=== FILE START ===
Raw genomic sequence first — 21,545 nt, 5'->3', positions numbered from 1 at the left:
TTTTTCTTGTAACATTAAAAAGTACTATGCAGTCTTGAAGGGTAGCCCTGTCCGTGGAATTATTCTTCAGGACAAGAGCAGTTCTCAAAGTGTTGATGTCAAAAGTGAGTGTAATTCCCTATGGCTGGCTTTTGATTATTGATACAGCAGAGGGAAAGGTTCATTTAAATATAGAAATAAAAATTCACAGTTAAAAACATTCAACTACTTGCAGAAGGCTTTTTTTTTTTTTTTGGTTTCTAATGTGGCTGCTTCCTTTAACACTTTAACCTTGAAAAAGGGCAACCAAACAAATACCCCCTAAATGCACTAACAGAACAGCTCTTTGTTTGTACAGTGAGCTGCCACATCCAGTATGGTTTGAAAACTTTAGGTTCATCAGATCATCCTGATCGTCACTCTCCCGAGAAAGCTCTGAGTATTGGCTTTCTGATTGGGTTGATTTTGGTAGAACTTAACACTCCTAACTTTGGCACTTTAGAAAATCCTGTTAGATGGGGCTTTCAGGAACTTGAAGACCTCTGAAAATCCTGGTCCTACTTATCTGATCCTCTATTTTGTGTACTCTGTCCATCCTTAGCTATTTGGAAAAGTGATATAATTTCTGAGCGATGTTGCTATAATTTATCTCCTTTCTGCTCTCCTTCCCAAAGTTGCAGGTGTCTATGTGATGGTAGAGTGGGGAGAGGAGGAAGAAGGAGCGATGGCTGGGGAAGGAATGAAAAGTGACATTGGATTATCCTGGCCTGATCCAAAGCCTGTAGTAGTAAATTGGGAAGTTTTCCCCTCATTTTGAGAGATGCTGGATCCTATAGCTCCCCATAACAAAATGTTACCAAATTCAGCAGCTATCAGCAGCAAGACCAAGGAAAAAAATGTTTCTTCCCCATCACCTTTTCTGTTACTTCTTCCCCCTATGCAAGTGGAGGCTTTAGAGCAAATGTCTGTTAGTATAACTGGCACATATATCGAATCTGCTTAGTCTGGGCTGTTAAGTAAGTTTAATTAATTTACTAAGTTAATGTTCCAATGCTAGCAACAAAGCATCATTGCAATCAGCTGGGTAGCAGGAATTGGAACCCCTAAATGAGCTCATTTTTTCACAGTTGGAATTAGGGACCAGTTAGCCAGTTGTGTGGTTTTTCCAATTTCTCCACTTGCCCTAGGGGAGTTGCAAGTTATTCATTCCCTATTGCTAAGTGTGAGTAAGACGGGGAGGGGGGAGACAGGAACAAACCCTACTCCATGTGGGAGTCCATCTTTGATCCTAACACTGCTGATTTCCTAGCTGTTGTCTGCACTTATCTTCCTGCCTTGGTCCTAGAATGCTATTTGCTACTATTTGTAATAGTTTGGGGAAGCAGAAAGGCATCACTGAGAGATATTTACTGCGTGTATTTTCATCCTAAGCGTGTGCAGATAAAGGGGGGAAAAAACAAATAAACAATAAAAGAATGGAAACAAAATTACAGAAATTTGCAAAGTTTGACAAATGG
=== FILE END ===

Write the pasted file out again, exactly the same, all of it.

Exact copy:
Raw genomic sequence first — 21,545 nt, 5'->3', positions numbered from 1 at the left:
TTTTTCTTGTAACATTAAAAAGTACTATGCAGTCTTGAAGGGTAGCCCTGTCCGTGGAATTATTCTTCAGGACAAGAGCAGTTCTCAAAGTGTTGATGTCAAAAGTGAGTGTAATTCCCTATGGCTGGCTTTTGATTATTGATACAGCAGAGGGAAAGGTTCATTTAAATATAGAAATAAAAATTCACAGTTAAAAACATTCAACTACTTGCAGAAGGCTTTTTTTTTTTTTTTGGTTTCTAATGTGGCTGCTTCCTTTAACACTTTAACCTTGAAAAAGGGCAACCAAACAAATACCCCCTAAATGCACTAACAGAACAGCTCTTTGTTTGTACAGTGAGCTGCCACATCCAGTATGGTTTGAAAACTTTAGGTTCATCAGATCATCCTGATCGTCACTCTCCCGAGAAAGCTCTGAGTATTGGCTTTCTGATTGGGTTGATTTTGGTAGAACTTAACACTCCTAACTTTGGCACTTTAGAAAATCCTGTTAGATGGGGCTTTCAGGAACTTGAAGACCTCTGAAAATCCTGGTCCTACTTATCTGATCCTCTATTTTGTGTACTCTGTCCATCCTTAGCTATTTGGAAAAGTGATATAATTTCTGAGCGATGTTGCTATAATTTATCTCCTTTCTGCTCTCCTTCCCAAAGTTGCAGGTGTCTATGTGATGGTAGAGTGGGGAGAGGAGGAAGAAGGAGCGATGGCTGGGGAAGGAATGAAAAGTGACATTGGATTATCCTGGCCTGATCCAAAGCCTGTAGTAGTAAATTGGGAAGTTTTCCCCTCATTTTGAGAGATGCTGGATCCTATAGCTCCCCATAACAAAATGTTACCAAATTCAGCAGCTATCAGCAGCAAGACCAAGGAAAAAAATGTTTCTTCCCCATCACCTTTTCTGTTACTTCTTCCCCCTATGCAAGTGGAGGCTTTAGAGCAAATGTCTGTTAGTATAACTGGCACATATATCGAATCTGCTTAGTCTGGGCTGTTAAGTAAGTTTAATTAATTTACTAAGTTAATGTTCCAATGCTAGCAACAAAGCATCATTGCAATCAGCTGGGTAGCAGGAATTGGAACCCCTAAATGAGCTCATTTTTTCACAGTTGGAATTAGGGACCAGTTAGCCAGTTGTGTGGTTTTTCCAATTTCTCCACTTGCCCTAGGGGAGTTGCAAGTTATTCATTCCCTATTGCTAAGTGTGAGTAAGACGGGGAGGGGGGAGACAGGAACAAACCCTACTCCATGTGGGAGTCCATCTTTGATCCTAACACTGCTGATTTCCTAGCTGTTGTCTGCACTTATCTTCCTGCCTTGGTCCTAGAATGCTATTTGCTACTATTTGTAATAGTTTGGGGAAGCAGAAAGGCATCACTGAGAGATATTTACTGCGTGTATTTTCATCCTAAGCGTGTGCAGATAAAGGGGGGAAAAAACAAATAAACAATAAAAGAATGGAAACAAAATTACAGAAATTTGCAAAGTTTGACAAATGG